Straws have been removed from all counters and will only be available on request. This should substantially reduce the amount of straws used and thrown away in the University. The straws that are available on request will all be plastic, as the people who need straws require them to be plastic – they will therefore always be available on request in line with the Equality Act 2010. No straw is recyclable or compostable locally at present, regardless of material. Paper straws are made from low quality paper that absorbs liquid and is therefore not recyclable, whilst paper straws, biodegradable straws and compostable straws cannot be processed in an Anaerobic Digester. Changing the material is therefore not a sustainable solution, the only sustainable solution is to prevent the waste from being created in the first instance.
We have also removed all single-use drink stirrers regardless of material and have replaced them with reusable metal spoons, which the catering team will wash. Whilst having coffee on the go is a part of modern life, most people don’t make their coffee when on the go, and so it is believed that stirrers are an unnecessary waste product regardless of the material they are made of. We ask however, that you please don’t take the spoons with you as this would make the initiative unsustainable, as it would become too costly.
We are promoting Bangor University as a refill University, where you can fill up your reusable water bottles for free in any of our outlets (except Copa – that has no running water). Bangor University branded water bottles are available for sale in each outlet.
Reusable coffee mugs are also be sold and promoted. You will receive your first hot drink for free if you purchase one of our Bangor University mugs. You also receive 10p off every drink if you bring your own cup/mug.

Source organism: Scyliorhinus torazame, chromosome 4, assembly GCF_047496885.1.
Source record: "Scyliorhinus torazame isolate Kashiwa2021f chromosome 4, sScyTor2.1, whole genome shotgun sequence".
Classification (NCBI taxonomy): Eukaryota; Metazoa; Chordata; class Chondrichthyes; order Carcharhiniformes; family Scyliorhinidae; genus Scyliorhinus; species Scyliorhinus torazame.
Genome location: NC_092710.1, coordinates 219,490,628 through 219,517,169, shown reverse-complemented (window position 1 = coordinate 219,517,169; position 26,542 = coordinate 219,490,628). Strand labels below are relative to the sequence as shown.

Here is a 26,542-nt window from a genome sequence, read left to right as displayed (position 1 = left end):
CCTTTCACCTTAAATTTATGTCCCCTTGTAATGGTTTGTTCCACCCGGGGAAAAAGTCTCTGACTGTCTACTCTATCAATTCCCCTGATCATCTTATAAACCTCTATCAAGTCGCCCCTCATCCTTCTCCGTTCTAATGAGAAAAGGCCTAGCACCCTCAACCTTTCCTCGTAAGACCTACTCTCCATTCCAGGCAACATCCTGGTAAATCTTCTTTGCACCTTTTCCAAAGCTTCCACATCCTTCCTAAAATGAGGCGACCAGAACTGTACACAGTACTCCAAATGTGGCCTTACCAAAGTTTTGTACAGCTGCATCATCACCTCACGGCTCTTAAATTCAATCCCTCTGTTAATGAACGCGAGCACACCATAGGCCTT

“Think Before You Drink” is a collaborative campaign led by the University’s Catering team, the Sustainability Lab and the Students Union. We are finalists for this year’s green Gown Awards with the campaign. To date we have prevented 9,171 single-use items from being used and disposed of across campus with the campaign.
Over the coming months, we will be continuing with our improvement by replacing condiment sachets with bottles and jars, reviewing possible use of crockery in some outlets, reviewing our alternative milk selection as it generates a great deal of waste and looking at recycling more of our catering materials.
Resource Efficiency in Labs
As most of you are aware, all our labs across the University are heavily dependent on plastics. We have therefore recently been reviewing our practices across campus, to see how we can apply the waste hierarchy in the labs. Whilst there is a great deal of single-use plastic that is discarded, there is also a great deal that is washed and reused across most of our labs, and we would like to ensure this is common practice. When reusing in not an option, we ask our student and staff to recycle the material.
On the 23rd of September 2019, to celebrate Recycling Week, we commenced with our lab plastic recycling collection.
Alternative Recycling Streams and On-the-Go Recycling
We are continually looking at opportunities to recycle more and more materials, as listed above. We are also in discussions with some companies and are looking at possibilities of introducing “on the go” recycling bins for certain materials.
“Every Can Counts”
On the 30th September 2019, we launched our “Every Can Counts” Campaign as part of Waste Awareness Week.
Whist we have extensive recycling facilities in our buildings, we are aware that we still lose valuable material when our students, staff and visitors are out and about on campus. Aluminium cans are a great material to capture as they are closed-loop, which means they can be recycled over and over, forever, with no loss of quality and using only 5% of the energy used when creating the product from new. We hope this will be yet another step to ensure valuable material is captured here at Bangor, and not lost to energy recovery.